Wednesday, 16 January 2019
Black Lung and Compliance: The Great Divide

Black Lung and Compliance: The Great Divide

Black lung, or Coal Workers’ Pneumoconiosis (CWP) to use its formal name, is most often found in the coal mining industry or where graphite or man-made carbon products are manufactured. The disease is commonly known as “Black lung” because those diagnosed with it typically have lungs which look black instead of the pink associated with healthy individuals.

CWP was the subject of a report tabled in the Queensland parliament in May 2017 after 27 public hearings, conducted from October 2016 to March 2017. The government pulled no punches in the ‘Black lung, white lies’ report, saying the illness has not “re-emerged”, describing the re-identification of the disease as a “catastrophic failing” of public administration in the state.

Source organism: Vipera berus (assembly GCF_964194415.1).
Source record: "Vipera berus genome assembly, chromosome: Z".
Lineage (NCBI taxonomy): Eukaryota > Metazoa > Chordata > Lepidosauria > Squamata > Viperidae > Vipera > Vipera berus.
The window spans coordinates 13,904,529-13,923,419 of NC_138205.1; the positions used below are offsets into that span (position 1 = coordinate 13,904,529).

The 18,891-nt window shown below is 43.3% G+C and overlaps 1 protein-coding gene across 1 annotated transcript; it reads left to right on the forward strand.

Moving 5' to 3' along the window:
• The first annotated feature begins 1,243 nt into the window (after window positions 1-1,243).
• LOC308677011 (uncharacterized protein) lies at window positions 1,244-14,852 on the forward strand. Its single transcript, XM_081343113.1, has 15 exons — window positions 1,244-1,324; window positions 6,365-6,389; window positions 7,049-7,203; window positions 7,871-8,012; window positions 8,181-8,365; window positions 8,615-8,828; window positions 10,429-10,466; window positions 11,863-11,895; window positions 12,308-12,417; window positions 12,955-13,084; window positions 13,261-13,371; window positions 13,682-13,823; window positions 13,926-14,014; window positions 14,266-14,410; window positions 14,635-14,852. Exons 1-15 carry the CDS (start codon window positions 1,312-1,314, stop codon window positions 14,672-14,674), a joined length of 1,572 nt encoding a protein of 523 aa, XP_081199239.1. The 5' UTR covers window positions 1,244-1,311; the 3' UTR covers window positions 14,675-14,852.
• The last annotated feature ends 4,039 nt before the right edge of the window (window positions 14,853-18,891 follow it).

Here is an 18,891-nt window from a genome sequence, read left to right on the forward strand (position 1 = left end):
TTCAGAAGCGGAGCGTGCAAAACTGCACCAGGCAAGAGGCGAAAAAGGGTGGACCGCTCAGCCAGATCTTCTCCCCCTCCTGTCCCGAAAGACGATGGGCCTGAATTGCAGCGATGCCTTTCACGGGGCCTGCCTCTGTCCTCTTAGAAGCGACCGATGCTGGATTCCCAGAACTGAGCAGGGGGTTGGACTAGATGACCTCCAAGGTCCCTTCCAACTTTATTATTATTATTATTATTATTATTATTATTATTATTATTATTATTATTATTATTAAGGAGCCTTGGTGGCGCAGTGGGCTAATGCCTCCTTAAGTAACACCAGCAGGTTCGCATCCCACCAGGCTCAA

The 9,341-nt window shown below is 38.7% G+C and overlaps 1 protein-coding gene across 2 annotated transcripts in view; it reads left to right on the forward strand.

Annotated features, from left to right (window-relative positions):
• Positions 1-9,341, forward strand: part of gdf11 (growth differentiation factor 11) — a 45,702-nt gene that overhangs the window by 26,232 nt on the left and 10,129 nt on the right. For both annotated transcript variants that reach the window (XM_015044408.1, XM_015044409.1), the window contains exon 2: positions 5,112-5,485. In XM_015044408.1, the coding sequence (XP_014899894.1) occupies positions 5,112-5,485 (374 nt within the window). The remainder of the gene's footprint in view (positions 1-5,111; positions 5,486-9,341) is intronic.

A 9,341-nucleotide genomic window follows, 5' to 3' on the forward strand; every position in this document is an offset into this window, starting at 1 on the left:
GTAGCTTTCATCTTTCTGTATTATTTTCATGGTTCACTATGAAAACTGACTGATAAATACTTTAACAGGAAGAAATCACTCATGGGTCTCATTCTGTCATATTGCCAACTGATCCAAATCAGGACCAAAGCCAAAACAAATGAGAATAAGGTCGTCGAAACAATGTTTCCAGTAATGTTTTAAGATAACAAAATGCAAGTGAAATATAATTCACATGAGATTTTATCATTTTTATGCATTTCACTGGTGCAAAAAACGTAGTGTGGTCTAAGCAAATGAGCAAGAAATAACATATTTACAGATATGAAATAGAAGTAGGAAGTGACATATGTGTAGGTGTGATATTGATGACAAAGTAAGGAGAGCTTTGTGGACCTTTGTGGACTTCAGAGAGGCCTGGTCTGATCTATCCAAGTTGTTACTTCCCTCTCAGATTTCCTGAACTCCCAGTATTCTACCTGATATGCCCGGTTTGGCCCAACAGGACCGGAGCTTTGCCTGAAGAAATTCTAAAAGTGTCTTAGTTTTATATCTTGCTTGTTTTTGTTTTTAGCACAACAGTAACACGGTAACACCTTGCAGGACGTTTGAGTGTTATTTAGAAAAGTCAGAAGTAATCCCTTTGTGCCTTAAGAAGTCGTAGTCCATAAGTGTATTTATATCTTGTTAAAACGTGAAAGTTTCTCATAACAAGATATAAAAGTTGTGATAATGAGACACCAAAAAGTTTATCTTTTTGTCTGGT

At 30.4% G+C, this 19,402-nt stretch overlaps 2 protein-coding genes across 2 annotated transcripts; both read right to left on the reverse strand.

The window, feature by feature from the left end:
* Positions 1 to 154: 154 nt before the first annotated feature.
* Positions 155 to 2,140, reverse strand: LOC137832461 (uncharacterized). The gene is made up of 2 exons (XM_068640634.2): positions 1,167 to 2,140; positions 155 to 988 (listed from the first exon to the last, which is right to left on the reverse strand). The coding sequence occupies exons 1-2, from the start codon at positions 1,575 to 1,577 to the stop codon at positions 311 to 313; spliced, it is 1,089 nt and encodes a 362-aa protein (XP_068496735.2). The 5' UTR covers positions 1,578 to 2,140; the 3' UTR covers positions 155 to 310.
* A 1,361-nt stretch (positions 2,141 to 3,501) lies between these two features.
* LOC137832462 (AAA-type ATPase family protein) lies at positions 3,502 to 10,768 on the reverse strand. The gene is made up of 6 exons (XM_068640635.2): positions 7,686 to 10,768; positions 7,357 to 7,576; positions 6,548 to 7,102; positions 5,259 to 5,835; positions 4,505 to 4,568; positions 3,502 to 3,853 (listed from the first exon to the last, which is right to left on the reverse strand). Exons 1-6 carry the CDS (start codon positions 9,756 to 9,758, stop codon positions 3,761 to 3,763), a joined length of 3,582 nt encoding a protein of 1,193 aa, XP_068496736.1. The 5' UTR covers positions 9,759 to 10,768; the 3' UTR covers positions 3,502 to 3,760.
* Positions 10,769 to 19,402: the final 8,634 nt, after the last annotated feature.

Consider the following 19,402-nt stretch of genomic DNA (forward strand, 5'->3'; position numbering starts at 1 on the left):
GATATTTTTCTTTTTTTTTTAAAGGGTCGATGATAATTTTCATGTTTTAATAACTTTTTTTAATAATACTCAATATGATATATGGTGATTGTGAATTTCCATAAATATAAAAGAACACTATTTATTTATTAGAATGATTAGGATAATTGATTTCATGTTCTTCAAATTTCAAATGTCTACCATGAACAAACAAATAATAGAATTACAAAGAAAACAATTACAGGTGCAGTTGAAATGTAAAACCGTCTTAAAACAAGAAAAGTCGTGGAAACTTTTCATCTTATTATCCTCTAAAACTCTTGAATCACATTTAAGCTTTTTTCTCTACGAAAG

With at least 22 cases confirmed in Queensland in the past two years, and more diagnoses expected to come, the government acted swiftly to determine how the regulatory environment and health and safety systems had failed, and how to better protect workers exposed to coal dust in the workplace.

The attached report from Willis Towers Watson discusses the importance of a renewed focus on health and safety protocols in the workplace to combat CWP. 

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